Photo credit: Graham Chastney
Figures from BulgarianProperties.com show that there has been “an increased interest from various other countries” in the first few months of 2014. Indeed, demand for Bulgarian property climbed significantly on TheMoveChannel.com in April 2014, with the country re-entering the site’s top 10 most popular countries for the first time in months.
Nonetheless, Russian buyers are the major drivers in the seaside and skiing markets.
Skiing resorts are seeing strong interest from investors. The last winter was the strongest sales period since the beginning of the financial crisis, although transactions still remain below the market peak. As a result, prices continue to slide downward, with the average price of sold apartments in Bansko dipped 2.6 per cent in the first quarter of 2014 compared to the previous three months.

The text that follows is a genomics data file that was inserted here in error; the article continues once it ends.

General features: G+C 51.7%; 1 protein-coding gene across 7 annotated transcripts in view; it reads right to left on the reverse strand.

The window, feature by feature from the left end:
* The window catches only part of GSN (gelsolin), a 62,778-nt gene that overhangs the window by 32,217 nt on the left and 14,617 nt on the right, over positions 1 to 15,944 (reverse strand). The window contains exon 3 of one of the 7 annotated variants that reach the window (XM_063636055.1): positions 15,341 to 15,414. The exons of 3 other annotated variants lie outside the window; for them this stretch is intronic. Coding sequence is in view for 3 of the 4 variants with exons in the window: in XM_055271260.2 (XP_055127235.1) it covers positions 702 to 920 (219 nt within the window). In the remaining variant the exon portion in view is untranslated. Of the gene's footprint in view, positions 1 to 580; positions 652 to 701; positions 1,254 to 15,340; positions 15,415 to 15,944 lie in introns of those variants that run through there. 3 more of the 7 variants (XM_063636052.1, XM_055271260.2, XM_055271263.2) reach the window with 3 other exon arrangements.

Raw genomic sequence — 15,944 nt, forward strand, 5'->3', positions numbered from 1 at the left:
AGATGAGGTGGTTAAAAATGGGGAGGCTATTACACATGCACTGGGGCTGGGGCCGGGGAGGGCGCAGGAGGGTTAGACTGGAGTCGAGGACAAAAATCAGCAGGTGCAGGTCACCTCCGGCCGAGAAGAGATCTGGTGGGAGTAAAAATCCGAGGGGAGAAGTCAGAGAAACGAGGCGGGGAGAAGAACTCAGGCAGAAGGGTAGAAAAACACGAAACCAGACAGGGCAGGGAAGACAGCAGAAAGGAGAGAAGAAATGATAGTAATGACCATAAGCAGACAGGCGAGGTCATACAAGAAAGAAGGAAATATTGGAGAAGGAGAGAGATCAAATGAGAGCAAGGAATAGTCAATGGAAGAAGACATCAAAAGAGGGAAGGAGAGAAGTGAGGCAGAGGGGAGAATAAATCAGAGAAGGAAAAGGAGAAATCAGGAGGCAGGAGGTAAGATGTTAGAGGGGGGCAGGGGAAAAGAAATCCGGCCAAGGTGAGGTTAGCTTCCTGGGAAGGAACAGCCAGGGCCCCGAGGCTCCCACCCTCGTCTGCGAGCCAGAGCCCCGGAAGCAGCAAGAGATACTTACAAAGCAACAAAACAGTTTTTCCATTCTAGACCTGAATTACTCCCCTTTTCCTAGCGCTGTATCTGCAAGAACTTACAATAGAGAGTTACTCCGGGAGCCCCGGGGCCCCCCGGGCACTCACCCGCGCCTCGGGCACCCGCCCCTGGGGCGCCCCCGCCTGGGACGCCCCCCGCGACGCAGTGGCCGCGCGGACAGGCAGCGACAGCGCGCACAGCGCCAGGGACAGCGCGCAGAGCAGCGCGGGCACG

This offers strong opportunities to buyers with the capital to spend, such as Russians. Indeed, “almost 100 per cent” of buyers in Bansko are Russians, while Borovets is mostly the target of Bulgarians. Brits have stepped up investment in Pamporovo, although the majority of sales are divided by Russians and Bulgarians.
In seaside property markets, 80 per cent of sales go to Russian buyers. The largest variety of nationalities is found on the northern Black Sea coast, with Russians concentrated in Sunny Beach and Burgas.
Compared to the tourist-driven resort markets, though, Bulgaria’s rural property market has shrunk significantly, with sales down by half in the first three months of the year compared to the same period in 2013. The Russians and Bulgaris that are house-hunting away from the slopes and coast, though, are interested in cities such as Sofia.
The average price of the sold rural properties in the first quarter of 2014 was just €16,560.